Robert Zemeckis’s Back to the Future addressed coarse or dangerous topics like how “George is a peeping tom who spies on Lorraine undressing; Libyan terrorists shoot the Doc for stealing plutonium they wanted to make into a bomb. The DVD extras show a deleted scene of Doc unpacking a suitcase of essentials he would have taken with him to the future: spare underwear, various types of cash, a hairdryer, and a copy of Playboy” according to Catherine Shoard of The Guardian.

Though many kids at the time would not have understood the movie’s implications, looking back, Back to the Future might not have deserved the PG rating it has today. While the PG-13 rating did not exist until 1984, Back to the Future was made a year afterwards. Despite its occasional scandal, the movie addressed important topics, and held a progressive view on many issues that still plague society.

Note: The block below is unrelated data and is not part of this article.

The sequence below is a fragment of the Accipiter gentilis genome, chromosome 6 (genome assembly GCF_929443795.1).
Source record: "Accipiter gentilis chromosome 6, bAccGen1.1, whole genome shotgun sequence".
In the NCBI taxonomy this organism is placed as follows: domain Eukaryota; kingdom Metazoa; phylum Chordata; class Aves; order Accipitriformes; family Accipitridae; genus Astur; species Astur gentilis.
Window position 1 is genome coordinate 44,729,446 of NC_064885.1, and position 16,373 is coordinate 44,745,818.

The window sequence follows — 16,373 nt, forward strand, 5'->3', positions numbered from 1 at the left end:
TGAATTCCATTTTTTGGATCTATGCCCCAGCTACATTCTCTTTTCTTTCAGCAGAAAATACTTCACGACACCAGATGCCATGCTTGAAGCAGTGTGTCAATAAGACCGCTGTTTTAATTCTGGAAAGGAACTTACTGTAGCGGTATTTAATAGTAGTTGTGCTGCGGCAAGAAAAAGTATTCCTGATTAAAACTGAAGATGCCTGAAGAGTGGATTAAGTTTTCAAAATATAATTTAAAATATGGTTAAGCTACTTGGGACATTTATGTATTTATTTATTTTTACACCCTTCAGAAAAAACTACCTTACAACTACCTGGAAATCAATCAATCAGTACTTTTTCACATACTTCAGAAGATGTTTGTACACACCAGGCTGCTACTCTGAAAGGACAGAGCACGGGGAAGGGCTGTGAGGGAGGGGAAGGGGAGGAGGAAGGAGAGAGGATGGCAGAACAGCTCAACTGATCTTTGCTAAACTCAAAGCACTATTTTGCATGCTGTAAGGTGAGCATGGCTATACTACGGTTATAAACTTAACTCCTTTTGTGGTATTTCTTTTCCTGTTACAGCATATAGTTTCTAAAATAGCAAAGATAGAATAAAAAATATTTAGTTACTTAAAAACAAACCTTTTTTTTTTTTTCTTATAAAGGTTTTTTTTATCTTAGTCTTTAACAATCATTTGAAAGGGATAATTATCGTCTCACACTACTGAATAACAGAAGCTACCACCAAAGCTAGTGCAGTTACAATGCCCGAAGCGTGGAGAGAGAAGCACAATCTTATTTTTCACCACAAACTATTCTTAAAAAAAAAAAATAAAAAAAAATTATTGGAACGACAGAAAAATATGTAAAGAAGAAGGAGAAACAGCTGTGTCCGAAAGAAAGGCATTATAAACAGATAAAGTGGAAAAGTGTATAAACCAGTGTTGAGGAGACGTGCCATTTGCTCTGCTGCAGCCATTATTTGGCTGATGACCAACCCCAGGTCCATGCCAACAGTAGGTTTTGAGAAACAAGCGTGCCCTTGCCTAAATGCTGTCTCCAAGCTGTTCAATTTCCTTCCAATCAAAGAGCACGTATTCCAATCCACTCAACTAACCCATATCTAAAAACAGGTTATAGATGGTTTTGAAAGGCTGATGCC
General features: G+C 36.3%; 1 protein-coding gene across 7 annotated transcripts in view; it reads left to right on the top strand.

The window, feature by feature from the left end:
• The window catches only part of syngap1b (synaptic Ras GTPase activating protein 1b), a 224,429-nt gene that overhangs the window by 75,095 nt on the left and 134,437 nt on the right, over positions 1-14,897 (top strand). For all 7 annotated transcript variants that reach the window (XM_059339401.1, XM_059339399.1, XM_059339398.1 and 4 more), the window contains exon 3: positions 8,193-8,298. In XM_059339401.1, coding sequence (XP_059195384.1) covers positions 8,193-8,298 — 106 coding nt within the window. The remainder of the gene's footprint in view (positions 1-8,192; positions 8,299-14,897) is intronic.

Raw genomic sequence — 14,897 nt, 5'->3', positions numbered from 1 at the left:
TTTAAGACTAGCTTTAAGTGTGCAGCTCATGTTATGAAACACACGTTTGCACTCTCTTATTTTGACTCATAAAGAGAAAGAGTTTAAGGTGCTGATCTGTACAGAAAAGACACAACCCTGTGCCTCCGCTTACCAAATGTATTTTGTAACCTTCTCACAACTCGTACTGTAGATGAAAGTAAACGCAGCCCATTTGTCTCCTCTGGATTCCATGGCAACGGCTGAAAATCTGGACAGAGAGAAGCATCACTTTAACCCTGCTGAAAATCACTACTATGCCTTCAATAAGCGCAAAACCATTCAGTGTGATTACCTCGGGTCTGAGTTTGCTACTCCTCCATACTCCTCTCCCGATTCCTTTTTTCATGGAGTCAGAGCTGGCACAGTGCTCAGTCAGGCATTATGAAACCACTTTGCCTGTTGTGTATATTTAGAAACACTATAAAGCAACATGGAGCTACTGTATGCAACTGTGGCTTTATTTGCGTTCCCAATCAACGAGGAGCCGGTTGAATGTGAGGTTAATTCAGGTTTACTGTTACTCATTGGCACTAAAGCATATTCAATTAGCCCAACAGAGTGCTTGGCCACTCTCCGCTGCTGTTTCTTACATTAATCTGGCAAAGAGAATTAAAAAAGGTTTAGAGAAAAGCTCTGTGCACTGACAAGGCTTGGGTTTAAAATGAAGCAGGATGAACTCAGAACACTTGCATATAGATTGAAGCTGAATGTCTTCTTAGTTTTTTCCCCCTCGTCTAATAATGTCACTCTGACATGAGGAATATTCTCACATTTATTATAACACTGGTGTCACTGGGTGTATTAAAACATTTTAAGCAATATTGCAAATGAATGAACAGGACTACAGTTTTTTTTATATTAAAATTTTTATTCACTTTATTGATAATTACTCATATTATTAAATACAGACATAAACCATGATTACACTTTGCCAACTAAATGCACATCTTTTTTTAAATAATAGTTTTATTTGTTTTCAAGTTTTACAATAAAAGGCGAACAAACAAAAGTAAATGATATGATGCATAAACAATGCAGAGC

Mr. Peter Honig, an English teacher said in reference to undertones in 80s media that “I definitely do [notice them] now. I don’t think I did growing up. And that’s part of what’s interesting about this sort of reevaluating of our culture…a lot of it is in the context. If you’re watching a movie that’s a comedy and it’s being presented as something funny, it’s easy to just passively accept that and not really think critically about it, especially if you’re younger. Certainly, when I was growing up where we didn’t have this type of public conversation about consent. It normalizes it.”